Trump and Japan's Abe discuss North Korea

US President Donald Trump takes part in a bilateral meeting with Japan's Prime Minister Shinzo Abe in the Oval Office of the White House in Washington, DC on April 26, 2019.
US President Donald Trump takes part in a bilateral meeting with Japan's Prime Minister Shinzo Abe in the Oval Office of the White House in Washington, DC on April 26, 2019.PHOTO: AFP

WASHINGTON (AFP) - President Donald Trump discussed North Korea's weapons test with Japanese Prime Minister Shinzo Abe on Monday (May 6), and the latter said the two countries had agreed to coordinate their efforts to seek the North's denuclearisation.

Mr Trump said the two had also talked about trade, and his only public comment on the discussion was a tweet calling it a "Very good conversation!"

On Saturday, the North conducted multiple rocket launches and a tactical weapons test, raising concerns that it was escalating provocations at a time US nuclear negotiations are deadlocked.

The United States seemed to seek a conciliatory tone in response, however, with Secretary of State Mike Pompeo saying on Sunday that Washington still saw "a path forward" in the denuclearisation process.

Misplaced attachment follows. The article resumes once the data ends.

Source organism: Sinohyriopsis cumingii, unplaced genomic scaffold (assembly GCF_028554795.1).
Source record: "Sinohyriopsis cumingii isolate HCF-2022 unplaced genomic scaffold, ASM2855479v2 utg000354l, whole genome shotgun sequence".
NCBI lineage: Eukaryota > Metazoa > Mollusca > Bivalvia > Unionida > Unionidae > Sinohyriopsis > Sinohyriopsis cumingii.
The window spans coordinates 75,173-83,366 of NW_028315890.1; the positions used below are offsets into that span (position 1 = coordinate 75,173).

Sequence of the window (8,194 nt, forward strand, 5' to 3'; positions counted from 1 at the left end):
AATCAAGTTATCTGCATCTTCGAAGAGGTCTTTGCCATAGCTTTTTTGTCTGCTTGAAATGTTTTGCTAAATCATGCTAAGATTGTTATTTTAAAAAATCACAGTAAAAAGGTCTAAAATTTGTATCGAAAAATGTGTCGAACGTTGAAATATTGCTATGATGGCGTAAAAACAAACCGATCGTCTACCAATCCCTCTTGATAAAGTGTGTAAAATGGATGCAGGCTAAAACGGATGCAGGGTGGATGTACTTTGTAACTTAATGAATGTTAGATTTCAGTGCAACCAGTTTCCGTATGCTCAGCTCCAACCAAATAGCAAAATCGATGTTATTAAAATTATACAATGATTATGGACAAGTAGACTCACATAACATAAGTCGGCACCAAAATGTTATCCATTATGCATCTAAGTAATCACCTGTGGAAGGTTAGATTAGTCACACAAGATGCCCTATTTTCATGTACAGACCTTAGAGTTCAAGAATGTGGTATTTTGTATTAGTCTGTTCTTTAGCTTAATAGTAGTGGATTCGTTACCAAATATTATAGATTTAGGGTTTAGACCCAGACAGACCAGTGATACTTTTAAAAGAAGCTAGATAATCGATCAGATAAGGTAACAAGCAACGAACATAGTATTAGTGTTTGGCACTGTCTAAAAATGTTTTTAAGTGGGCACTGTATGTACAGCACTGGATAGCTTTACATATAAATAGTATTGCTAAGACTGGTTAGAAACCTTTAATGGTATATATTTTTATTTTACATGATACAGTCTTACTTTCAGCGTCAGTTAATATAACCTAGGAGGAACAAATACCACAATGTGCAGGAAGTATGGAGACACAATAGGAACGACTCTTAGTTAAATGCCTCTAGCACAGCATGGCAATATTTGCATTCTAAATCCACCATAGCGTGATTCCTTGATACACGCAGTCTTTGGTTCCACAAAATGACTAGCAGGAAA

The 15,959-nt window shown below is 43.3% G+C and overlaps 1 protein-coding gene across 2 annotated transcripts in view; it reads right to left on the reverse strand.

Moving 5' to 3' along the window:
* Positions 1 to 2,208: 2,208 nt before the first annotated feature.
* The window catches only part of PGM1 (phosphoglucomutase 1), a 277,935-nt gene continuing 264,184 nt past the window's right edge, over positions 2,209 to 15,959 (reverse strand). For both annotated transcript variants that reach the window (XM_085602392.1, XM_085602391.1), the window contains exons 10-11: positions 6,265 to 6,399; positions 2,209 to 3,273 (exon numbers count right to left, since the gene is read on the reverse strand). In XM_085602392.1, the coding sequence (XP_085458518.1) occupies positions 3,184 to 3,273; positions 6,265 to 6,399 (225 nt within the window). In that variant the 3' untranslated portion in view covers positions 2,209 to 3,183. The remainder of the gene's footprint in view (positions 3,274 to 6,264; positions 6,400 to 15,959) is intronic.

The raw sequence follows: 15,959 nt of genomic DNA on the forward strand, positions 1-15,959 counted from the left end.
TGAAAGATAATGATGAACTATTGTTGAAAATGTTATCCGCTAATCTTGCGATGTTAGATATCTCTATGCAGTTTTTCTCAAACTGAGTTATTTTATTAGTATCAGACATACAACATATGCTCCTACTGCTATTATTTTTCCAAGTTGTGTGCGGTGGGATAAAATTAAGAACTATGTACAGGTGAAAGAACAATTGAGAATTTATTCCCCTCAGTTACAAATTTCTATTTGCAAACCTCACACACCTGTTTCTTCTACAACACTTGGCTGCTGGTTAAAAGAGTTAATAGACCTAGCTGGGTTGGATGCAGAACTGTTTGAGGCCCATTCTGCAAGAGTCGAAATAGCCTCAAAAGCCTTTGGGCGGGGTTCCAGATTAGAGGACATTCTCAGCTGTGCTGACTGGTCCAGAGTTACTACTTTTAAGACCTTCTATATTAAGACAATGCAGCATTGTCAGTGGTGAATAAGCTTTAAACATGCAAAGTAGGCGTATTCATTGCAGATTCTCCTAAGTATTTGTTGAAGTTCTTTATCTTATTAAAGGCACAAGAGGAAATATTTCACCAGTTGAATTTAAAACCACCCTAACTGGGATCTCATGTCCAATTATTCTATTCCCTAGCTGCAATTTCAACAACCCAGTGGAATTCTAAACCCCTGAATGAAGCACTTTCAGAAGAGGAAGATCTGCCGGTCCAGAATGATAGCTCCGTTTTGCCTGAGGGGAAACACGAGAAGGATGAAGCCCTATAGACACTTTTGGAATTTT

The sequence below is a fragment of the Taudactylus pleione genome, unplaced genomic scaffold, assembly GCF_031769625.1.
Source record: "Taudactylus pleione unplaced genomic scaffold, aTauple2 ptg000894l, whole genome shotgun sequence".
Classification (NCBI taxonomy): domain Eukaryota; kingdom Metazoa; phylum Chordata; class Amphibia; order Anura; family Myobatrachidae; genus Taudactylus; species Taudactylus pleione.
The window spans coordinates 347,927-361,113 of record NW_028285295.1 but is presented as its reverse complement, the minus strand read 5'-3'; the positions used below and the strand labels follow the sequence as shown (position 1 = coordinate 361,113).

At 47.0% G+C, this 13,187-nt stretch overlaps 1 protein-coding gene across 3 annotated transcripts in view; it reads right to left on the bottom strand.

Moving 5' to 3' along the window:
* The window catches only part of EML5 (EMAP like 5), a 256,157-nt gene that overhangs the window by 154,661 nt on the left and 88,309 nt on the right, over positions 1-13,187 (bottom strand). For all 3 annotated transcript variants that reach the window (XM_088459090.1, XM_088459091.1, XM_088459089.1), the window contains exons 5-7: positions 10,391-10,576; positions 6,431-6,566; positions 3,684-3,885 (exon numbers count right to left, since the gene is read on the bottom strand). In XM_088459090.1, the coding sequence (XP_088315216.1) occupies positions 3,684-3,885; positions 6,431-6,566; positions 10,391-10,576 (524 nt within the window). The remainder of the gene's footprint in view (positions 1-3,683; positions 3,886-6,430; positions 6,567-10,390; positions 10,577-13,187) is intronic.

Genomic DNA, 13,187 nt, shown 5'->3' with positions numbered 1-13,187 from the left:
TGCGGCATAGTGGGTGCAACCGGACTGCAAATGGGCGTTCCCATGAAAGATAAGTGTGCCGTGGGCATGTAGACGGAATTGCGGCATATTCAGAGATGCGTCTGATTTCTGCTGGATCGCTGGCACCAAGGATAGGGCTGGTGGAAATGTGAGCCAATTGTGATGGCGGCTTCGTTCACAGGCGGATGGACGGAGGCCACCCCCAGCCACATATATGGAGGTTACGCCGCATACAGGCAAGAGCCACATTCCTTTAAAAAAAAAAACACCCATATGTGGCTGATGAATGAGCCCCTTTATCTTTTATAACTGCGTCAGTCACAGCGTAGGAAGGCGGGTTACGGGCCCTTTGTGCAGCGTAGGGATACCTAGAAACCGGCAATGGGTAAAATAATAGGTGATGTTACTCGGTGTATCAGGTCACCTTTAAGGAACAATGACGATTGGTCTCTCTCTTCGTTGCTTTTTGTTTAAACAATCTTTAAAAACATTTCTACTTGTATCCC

Mr Abe, speaking to reporters after his phone call on Monday with Mr Trump, said their countries will seek complete denuclearisation of the Korean Peninsula by coordinating bilateral efforts "completely".

"President Trump and I agreed completely on every aspect of how we should deal with North Korea," Mr Abe told reporters, according to the Kyodo news agency.

The North last carried out a missile test in November 2017, before a rapid diplomatic rapprochement saw tensions ease on the peninsula and a series of summits.

A second summit between Mr Trump and North Korean leader Kim Jong Un in February ended abruptly with no agreement or even a joint final statement.

A return to missile launches would be likely to infuriate Mr Trump, but the North's official KCNA news agency has shied away from the term in its report, saying Mr Kim had ordered a "strike drill" involving "long-range multiple rocket launchers" - which are not targeted by UN sanctions resolutions - and unspecified "tactical guided weapons".

Mr Abe again said he was willing to meet unconditionally with Mr Kim to resolve the issue of Japanese nationals abducted by North Korea in the 1970s and 1980s.